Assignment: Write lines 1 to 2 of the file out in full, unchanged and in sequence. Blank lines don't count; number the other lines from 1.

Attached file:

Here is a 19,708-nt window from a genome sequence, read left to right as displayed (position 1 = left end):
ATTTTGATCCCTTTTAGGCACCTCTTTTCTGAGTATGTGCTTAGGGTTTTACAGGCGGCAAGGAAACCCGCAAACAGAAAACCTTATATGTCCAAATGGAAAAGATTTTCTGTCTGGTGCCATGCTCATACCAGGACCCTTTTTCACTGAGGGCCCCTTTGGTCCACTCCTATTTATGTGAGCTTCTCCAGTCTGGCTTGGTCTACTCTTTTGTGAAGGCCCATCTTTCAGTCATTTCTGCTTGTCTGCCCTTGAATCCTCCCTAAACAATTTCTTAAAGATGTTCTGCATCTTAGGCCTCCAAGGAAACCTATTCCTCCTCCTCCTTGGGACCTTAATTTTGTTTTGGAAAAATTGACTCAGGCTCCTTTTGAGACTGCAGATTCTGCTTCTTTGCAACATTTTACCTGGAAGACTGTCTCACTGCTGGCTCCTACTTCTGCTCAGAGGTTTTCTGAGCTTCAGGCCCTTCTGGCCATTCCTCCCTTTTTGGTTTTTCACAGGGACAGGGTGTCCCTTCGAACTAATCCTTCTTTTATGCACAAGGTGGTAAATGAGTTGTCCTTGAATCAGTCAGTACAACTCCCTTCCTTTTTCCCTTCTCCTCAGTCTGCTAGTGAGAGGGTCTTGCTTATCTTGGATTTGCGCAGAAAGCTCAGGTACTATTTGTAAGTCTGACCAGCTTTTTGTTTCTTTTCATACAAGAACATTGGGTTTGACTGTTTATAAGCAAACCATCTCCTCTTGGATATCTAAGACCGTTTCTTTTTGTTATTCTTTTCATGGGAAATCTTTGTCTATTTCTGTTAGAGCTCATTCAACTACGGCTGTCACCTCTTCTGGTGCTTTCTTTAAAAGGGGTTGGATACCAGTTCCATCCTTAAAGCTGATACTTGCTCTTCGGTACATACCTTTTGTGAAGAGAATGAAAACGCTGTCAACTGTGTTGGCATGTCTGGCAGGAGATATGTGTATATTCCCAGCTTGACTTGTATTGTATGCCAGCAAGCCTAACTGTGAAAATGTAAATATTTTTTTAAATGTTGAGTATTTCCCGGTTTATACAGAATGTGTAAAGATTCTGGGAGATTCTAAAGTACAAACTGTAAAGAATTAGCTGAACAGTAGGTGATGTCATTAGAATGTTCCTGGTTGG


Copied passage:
Here is a 19,708-nt window from a genome sequence, read left to right as displayed (position 1 = left end):
ATTTTGATCCCTTTTAGGCACCTCTTTTCTGAGTATGTGCTTAGGGTTTTACAGGCGGCAAGGAAACCCGCAAACAGAAAACCTTATATGTCCAAATGGAAAAGATTTTCTGTCTGGTGCCATGCTCATACCAGGACCCTTTTTCACTGAGGGCCCCTTTGGTCCACTCCTATTTATGTGAGCTTCTCCAGTCTGGCTTGGTCTACTCTTTTGTGAAGGCCCATCTTTCAGTCATTTCTGCTTGTCTGCCCTTGAATCCTCCCTAAACAATTTCTTAAAGATGTTCTGCATCTTAGGCCTCCAAGGAAACCTATTCCTCCTCCTCCTTGGGACCTTAATTTTGTTTTGGAAAAATTGACTCAGGCTCCTTTTGAGACTGCAGATTCTGCTTCTTTGCAACATTTTACCTGGAAGACTGTCTCACTGCTGGCTCCTACTTCTGCTCAGAGGTTTTCTGAGCTTCAGGCCCTTCTGGCCATTCCTCCCTTTTTGGTTTTTCACAGGGACAGGGTGTCCCTTCGAACTAATCCTTCTTTTATGCACAAGGTGGTAAATGAGTTGTCCTTGAATCAGTCAGTACAACTCCCTTCCTTTTTCCCTTCTCCTCAGTCTGCTAGTGAGAGGGTCTTGCTTATCTTGGATTTGCGCAGAAAGCTCAGGTACTATTTGTAAGTCTGACCAGCTTTTTGTTTCTTTTCATACAAGAACATTGGGTTTGACTGTTTATAAGCAAACCATCTCCTCTTGGATATCTAAGACCGTTTCTTTTTGTTATTCTTTTCATGGGAAATCTTTGTCTATTTCTGTTAGAGCTCATTCAACTACGGCTGTCACCTCTTCTGGTGCTTTCTTTAAAAGGGGTTGGATACCAGTTCCATCCTTAAAGCTGATACTTGCTCTTCGGTACATACCTTTTGTGAAGAGAATGAAAACGCTGTCAACTGTGTTGGCATGTCTGGCAGGAGATATGTGTATATTCCCAGCTTGACTTGTATTGTATGCCAGCAAGCCTAACTGTGAAAATGTAAATATTTTTTTAAATGTTGAGTATTTCCCGGTTTATACAGAATGTGTAAAGATTCTGGGAGATTCTAAAGTACAAACTGTAAAGAATTAGCTGAACAGTAGGTGATGTCATTAGAATGTTCCTGGTTGG